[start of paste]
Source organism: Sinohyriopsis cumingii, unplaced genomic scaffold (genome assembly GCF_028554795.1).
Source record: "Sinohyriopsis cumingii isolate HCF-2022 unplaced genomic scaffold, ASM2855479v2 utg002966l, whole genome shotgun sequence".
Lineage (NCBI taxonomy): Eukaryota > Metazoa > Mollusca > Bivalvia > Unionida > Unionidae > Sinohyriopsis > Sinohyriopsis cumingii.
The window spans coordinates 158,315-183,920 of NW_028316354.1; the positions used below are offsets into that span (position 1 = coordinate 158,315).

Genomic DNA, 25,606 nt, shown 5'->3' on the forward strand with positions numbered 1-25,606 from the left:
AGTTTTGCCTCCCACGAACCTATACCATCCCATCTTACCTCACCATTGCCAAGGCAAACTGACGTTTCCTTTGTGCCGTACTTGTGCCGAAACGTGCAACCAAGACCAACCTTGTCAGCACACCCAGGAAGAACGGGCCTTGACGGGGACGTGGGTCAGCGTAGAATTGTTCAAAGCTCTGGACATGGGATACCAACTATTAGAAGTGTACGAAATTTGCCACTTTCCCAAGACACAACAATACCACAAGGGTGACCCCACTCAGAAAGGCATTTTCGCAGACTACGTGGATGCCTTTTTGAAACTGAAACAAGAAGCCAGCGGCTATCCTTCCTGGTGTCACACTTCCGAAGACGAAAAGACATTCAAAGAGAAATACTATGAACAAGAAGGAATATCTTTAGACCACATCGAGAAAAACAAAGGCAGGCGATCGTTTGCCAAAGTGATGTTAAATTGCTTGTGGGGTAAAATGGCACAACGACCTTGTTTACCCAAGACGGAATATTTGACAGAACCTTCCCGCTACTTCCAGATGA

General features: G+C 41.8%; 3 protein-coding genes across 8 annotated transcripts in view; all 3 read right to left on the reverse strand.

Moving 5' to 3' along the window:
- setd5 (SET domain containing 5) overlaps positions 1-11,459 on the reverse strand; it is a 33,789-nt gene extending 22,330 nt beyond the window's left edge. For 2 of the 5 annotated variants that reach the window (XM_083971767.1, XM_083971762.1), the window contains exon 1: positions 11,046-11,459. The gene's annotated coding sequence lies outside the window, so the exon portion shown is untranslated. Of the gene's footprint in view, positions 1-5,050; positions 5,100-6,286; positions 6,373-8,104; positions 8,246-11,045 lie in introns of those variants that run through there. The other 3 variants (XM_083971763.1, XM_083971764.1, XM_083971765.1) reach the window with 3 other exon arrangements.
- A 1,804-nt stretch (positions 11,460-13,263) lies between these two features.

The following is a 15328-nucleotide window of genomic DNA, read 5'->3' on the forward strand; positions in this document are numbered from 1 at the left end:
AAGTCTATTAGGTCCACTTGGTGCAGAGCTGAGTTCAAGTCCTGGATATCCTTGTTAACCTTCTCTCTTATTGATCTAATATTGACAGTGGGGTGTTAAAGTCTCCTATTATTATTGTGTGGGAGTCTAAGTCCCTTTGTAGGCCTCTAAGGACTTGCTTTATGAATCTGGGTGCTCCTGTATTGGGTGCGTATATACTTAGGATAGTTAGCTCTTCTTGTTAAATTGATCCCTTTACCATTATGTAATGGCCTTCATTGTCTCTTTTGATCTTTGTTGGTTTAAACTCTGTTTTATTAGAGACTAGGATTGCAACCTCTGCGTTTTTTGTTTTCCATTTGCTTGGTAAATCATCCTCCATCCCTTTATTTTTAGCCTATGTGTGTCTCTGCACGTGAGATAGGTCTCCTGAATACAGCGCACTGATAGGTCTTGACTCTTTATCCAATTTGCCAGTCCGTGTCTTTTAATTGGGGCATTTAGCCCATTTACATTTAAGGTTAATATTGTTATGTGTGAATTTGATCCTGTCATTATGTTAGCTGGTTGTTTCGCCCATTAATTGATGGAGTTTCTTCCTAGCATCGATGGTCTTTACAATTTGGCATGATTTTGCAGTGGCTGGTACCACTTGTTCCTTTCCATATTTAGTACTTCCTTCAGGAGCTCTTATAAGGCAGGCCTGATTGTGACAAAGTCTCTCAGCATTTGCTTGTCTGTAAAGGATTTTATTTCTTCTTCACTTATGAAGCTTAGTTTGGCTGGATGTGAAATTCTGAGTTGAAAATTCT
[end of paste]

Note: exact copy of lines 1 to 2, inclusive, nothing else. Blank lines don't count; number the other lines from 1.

Source organism: Sinohyriopsis cumingii, unplaced genomic scaffold (genome assembly GCF_028554795.1).
Source record: "Sinohyriopsis cumingii isolate HCF-2022 unplaced genomic scaffold, ASM2855479v2 utg002966l, whole genome shotgun sequence".